Last month, Louisiana took on more than two feet of rain in one day, resulting in the worst natural disaster in the U.S. since Hurricane Sandy. While the flood was unpredictable and devastating, Leslee, a Republic Wireless member, had one sense of security throughout the crisis: her Republic phone.
According to CNN, the flood-damaged at least 60,000 homes, displacing more than 20,000 residents.
Luckily, Leslee’s neighborhood didn’t experience major flooding, but conditions were much worse near her family’s house and workplace in Baton Rouge. A few of her extended family members evacuated their homes. Others lost their cars.
“The side of the town that I’m on is elevated but the other side had some monstrous flooding,” she said. “I was cut off from [my family] because I couldn’t get into Baton Rouge.”
Searching for a Signal
In addition to the flood’s physical damage, reports of outages on AT&T’s network spiked from Aug. 13-15, leaving many customers in and around Baton Rouge without cell service.
Leslee’s phone, however, worked perfectly throughout the flood thanks to Republic Wireless’s WiFi calling technology that doesn’t rely on cell towers.
“I had a lot of family in Baton Rouge that we had trouble getting ahold of because they were on AT&T, and all the land lines went out,” she said.
Eventually, friends and family who still had electricity used Facebook Messenger to stay in touch. Leslee’s sister-in-law even drove two hours away until she found somewhere with cell service. Crazy, right?!
“After so many of my family and friends were going online because they couldn’t use their phones at all, I thought it was really cool that mine worked the whole time and theirs didn’t,” she said.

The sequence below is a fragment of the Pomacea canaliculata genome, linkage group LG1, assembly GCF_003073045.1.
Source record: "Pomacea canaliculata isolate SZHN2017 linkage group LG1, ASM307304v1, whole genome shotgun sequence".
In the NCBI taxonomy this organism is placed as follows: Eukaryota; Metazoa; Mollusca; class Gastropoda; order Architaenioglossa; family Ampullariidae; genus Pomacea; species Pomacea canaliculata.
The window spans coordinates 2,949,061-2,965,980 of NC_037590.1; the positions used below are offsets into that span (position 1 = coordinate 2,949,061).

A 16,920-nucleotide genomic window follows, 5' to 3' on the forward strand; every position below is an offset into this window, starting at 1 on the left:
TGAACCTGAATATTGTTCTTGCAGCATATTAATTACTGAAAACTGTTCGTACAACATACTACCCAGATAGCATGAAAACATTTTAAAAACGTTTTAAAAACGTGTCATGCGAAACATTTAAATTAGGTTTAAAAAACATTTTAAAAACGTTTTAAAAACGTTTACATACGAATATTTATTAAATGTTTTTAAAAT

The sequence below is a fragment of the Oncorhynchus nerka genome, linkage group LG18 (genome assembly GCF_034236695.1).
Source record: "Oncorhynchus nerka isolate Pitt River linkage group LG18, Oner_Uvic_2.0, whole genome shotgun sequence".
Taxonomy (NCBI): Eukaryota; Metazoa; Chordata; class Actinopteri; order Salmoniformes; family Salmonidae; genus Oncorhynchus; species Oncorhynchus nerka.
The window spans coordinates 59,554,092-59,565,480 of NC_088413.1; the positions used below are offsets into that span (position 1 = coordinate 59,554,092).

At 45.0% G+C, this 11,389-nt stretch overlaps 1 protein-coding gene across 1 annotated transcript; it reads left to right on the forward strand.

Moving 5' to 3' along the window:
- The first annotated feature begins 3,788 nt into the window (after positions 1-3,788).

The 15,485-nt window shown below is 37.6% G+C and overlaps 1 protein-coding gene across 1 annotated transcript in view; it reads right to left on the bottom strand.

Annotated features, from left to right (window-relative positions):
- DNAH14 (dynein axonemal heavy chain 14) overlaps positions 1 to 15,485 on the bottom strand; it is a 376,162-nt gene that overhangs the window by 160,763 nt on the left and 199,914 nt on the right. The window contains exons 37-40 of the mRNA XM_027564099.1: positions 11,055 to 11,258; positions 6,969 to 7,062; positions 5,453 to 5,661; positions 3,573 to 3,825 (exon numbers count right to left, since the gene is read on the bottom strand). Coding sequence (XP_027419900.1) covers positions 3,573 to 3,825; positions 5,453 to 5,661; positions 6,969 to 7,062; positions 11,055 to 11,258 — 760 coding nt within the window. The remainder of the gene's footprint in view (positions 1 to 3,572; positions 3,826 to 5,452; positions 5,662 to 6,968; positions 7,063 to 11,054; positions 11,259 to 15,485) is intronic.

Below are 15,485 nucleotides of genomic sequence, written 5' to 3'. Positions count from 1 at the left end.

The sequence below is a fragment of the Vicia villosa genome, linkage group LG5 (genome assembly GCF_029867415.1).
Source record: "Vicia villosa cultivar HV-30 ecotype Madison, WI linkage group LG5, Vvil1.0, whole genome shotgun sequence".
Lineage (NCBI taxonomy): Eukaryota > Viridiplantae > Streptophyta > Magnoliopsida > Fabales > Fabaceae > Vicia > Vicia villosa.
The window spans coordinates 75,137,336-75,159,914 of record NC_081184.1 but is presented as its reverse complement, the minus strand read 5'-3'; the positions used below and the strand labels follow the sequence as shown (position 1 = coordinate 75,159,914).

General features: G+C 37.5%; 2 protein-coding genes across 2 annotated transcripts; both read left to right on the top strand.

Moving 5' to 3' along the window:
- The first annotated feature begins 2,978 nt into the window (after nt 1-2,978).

When the rain started coming down Friday, Aug. 12, Leslee navigated to work around flooded roads. As a medical laboratory scientist for the Louisiana State Lab, much of her work continued despite the extreme weather.
“We had to pick some crazy routes to get into work because the interstate was closed down and covered with water,” she said.
The State Lab sent her home later that day as water levels rose. Major flooding kept her in and out of work for an entire week. At one point, her department even called in the Coast Guard to get samples they needed from the hospital.
With five feet of water covering the road, getting to the grocery store wasn’t any easier. And it’s no surprise the store had completely stocked out of bread and meat by the time she made it there.
“Except for tortillas,” Leslee said. “For some reason, there was still tortillas.”
A Positive Outlook
Despite devastation and loss, Leslee’s family and others affected by the flood are doing their best to move forward with a smile.
“Everyone I know is OK,” she said. “They lost their homes and their cars but they have a really good attitude about it.”
Leslee worked her first full day back Monday, Aug. 22. During more than a week of uncertainty, she was thankful she could rely on her Republic phone. ♥
“The flood was scary but I felt relieved I was able to have a phone that worked,” Leslee said.